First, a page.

September 25, 2002
Thank you for holding this important hearing regarding the asbestos crisis facing our Nation's courts. I hope that today's discussion will demonstrate that it is time for Congress to take action to control the overwhelming number of asbestos lawsuits. If we do not act to control this national problem, more companies will go bankrupt, and the truly sick victims will have no legal redress.
As most people know, asbestos is an insulating material that was used extensively during the first half of the 20th century. It causes a particularly devastating form of cancer called mesothelioma and is also linked to other forms of lung cancer. Additionally, asbestos causes a lung condition known as asbestosis, which can drastically inhibit lung function.
Thousands of people suffer from these illnesses caused by asbestos exposure, and there is no doubt that many of them have legitimate claims. However, sick plaintiffs are increasingly being crowded out by those who, although they have been exposed to asbestos, are not sick. Defendants are often willing to settle cases brought by those who are not impaired, rather than run the risk of trying cases and attracting negative media attention. When these cases go to trial, juries are also awarding large figures to those who are not sick.
I was recently made aware that the Manville Trust pays out more money to people who are not sick than it does to mesothelioma victims. In essence, money that should be going to those who are injured is being paid to those who are not. This is particularly problematic in light of the numerous bankruptcies that can be credited to asbestos-related liability. The bankruptcies of defendant corporations only make it more difficult for legitimate plaintiffs to obtain relief.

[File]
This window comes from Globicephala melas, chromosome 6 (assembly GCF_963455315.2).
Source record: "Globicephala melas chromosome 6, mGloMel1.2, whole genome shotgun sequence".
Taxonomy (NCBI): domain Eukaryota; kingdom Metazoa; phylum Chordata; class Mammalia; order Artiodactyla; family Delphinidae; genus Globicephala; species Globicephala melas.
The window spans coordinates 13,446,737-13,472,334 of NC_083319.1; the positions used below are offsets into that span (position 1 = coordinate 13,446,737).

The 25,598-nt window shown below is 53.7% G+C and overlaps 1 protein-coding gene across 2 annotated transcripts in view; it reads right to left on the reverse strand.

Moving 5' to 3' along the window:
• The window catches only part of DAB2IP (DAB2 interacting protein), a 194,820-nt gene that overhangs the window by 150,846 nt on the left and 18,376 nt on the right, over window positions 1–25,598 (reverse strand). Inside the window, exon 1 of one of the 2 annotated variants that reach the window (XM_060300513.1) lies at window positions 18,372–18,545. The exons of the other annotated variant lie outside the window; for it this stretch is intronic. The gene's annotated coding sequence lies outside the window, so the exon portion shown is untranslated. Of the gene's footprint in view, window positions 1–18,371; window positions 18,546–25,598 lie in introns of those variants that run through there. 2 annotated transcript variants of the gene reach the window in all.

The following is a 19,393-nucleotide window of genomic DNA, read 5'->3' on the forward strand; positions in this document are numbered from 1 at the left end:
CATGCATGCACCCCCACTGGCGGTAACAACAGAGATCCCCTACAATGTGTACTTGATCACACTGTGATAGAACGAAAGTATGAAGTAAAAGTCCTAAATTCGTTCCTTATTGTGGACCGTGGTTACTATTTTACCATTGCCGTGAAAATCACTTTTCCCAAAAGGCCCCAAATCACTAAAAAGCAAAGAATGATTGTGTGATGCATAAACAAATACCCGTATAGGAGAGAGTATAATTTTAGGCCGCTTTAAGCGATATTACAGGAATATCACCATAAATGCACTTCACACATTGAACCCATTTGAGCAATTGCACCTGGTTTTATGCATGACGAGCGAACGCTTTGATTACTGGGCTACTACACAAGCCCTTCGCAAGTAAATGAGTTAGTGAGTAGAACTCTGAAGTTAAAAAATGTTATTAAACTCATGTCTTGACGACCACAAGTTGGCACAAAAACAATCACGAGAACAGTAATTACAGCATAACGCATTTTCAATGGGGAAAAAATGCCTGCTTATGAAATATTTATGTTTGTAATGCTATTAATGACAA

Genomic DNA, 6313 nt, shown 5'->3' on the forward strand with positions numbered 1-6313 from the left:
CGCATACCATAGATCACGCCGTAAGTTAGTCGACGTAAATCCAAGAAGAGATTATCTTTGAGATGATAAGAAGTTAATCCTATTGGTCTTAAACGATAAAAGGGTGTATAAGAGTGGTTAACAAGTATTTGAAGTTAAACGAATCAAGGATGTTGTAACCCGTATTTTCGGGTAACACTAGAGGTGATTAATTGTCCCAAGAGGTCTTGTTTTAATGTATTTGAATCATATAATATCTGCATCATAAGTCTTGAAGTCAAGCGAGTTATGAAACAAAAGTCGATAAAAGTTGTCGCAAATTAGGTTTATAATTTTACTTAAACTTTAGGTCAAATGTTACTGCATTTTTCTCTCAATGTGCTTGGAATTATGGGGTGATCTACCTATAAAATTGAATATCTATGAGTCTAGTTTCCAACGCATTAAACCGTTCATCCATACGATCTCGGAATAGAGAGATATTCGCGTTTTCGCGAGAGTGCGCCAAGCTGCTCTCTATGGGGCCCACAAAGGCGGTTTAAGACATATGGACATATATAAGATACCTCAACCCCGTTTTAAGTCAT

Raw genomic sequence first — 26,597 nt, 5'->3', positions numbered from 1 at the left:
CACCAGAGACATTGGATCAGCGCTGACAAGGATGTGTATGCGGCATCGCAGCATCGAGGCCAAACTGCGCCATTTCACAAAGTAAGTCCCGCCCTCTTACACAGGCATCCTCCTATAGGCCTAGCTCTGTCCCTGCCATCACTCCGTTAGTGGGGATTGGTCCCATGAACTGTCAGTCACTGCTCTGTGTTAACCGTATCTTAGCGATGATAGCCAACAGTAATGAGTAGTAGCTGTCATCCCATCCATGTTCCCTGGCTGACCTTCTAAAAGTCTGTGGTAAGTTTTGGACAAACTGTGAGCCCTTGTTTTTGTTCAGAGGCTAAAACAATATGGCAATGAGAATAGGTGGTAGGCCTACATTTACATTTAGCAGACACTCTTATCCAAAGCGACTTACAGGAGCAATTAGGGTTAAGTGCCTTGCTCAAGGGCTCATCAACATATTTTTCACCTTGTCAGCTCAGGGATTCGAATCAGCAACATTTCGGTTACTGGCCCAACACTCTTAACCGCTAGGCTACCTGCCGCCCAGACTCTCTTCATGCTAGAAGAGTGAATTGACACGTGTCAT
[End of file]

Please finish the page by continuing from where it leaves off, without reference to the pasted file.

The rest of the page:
To make matters worse, many courts across the Nation have attempted to combine thousands of claims against multiple defendants. While these efforts have been designed to clear dockets, they have only resulted in more dubious claims by those who would take advantage of these mass trials. In a West Virginia trial that will commence this week, over 8,000 plaintiffs are suing over 250 defendants. It is hard to imagine that this case will ensure the effective administration of justice.
The Judiciary has repeatedly asked for Congressional action. In 1993, Chief Justice Rehnquist appointed an Ad Hoc Committee on Asbestos Litigation which warned that in the absence of Congressional action, the litigation explosion would deplete funds and prevent truly sick plaintiffs from being compensated. In 1997, the Supreme Court struck down a settlement in the Amchem case in which Justice Ginsburg, writing for the Court, noted that Congress had not acted. Again in 1999, the Supreme Court struck down a settlement in the Fibreboard case in which Justice Souter, writing for the Court, said that asbestos litigation "calls for national legislation."
It is clear that asbestos-related litigation presents grave problems and warrants legislative action. As policy-makers, we should seek to ensure that those who are actually injured have sufficient access to justice. We should also seek to provide a fair litigation climate for companies that are overwhelmed with asbestos claims. I hope that this hearing will shed more light on this issue and that we can work together to fashion an appropriate legislative response.